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Smartbits. The Science of Optimal Apologies.

Nick Oleksyn
co-founder at Rendors

We wrong somebody, we apologize, and it helps everyone move on with their lives. Following such conventions is a part of being a mature person. But an apology is not just a simple binary act of courtesy. We can easily mess it up, or hopefully, make it better and more effective. Let’s talk about what science has to say about the dos and don’ts of apologies.

Apology - a common action to avoid the collapse of a relationship after a violation of trust or an unfortunate incident. (Halperin, B., List, J.)

Professors Basil Halperin (MIT) and John A. List (University of Chicago) have conducted a nationwide field experiment involving 1.5 million Uber passengers who experienced late rides. Here are the takeaways:

  1. It is all about how the apology is made. Do it well, or it may backfire. 
  2. It is often most effective to make a sacrifice along with the apology. In the context of Uber rides, coupons for future trips went a long way in retaining the clients’ goodwill.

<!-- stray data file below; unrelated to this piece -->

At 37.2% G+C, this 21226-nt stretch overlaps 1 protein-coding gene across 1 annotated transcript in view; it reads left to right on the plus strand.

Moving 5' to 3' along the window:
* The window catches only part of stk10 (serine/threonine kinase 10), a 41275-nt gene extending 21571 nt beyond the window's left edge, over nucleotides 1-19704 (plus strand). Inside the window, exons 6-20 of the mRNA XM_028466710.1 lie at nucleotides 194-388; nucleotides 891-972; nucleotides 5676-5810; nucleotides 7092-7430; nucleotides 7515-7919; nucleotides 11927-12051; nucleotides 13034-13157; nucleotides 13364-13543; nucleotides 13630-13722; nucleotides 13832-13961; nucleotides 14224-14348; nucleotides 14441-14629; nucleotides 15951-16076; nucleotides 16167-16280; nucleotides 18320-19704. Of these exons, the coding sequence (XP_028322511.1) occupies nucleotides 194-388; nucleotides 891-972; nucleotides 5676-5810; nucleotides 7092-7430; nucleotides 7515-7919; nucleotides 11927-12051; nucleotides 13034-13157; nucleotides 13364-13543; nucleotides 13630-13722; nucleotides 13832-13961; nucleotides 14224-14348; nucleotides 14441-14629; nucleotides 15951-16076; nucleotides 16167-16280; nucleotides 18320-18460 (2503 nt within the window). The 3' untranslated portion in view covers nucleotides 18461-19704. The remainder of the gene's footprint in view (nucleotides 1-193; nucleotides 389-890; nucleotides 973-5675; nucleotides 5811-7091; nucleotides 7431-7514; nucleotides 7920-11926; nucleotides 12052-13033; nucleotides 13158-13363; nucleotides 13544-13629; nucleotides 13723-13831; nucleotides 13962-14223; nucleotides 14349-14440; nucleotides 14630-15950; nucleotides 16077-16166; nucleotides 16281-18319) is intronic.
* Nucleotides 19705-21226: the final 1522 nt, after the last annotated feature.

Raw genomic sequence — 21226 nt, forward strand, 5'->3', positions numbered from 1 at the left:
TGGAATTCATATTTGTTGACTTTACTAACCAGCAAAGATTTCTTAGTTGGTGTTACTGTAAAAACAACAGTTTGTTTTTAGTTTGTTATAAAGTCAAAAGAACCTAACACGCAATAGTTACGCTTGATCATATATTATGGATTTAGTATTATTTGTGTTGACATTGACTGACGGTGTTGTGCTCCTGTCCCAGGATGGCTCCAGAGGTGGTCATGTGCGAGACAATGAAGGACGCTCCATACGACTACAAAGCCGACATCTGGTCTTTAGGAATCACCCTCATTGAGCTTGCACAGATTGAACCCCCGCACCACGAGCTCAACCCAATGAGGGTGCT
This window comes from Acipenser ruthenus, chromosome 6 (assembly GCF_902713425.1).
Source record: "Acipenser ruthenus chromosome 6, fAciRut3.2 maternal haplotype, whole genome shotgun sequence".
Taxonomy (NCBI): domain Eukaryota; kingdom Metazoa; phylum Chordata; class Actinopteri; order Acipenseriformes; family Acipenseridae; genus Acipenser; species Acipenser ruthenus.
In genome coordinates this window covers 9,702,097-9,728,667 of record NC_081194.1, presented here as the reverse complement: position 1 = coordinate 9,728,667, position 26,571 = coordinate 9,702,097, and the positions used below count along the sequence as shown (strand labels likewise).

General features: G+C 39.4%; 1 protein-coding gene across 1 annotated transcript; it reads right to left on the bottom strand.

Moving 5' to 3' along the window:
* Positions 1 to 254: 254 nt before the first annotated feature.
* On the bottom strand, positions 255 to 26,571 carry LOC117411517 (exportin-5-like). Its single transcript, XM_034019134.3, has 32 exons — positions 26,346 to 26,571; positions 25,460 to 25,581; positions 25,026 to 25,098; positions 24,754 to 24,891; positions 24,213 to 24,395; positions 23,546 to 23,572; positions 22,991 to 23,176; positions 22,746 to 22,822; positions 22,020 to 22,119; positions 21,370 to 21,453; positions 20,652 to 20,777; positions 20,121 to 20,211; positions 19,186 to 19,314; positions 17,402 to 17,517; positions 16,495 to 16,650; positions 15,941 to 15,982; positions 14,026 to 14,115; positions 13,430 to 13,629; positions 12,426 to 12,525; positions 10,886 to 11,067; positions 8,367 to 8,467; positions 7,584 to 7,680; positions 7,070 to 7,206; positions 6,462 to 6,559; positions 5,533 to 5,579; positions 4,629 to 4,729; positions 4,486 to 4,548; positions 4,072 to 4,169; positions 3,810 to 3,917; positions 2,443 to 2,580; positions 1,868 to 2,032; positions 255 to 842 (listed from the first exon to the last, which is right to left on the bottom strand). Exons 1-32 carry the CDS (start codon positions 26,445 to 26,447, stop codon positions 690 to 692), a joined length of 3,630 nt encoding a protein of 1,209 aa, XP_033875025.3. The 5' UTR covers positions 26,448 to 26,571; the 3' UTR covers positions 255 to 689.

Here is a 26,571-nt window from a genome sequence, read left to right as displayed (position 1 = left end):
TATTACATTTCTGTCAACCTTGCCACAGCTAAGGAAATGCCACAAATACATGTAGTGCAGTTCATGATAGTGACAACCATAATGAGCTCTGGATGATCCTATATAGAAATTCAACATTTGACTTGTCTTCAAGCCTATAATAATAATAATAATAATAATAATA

3. It might be better to be quiet than to make repeat apologies over and over.  

The research has painted a clear picture - there is no place for mediocre apologies. The act has to be sincere and convincing in terms of commitment to improve. The last point from the list is both surprising and obvious. If an apology implies the promise of improvement, then it is a bad idea to apologize for something you are bound to repeat. Once the trust is eroded, there will be no relationship left to save.

The experiment was conducted in a commercial setting, but I think it will extrapolate well into the realm of personal relationships. If anything, people are more receptive and forgiving towards fellow human beings than towards giant faceless corporations.


To learn more about the science and rationale behind apologies, check out the links below:

Halperin, B, B Ho, J A List and I Muir (2019), “Toward an understanding of the economics of apologies: evidence from a large-scale natural field experiment

No Stupid Questions Podcast - 27. How Should You Ask for Forgiveness?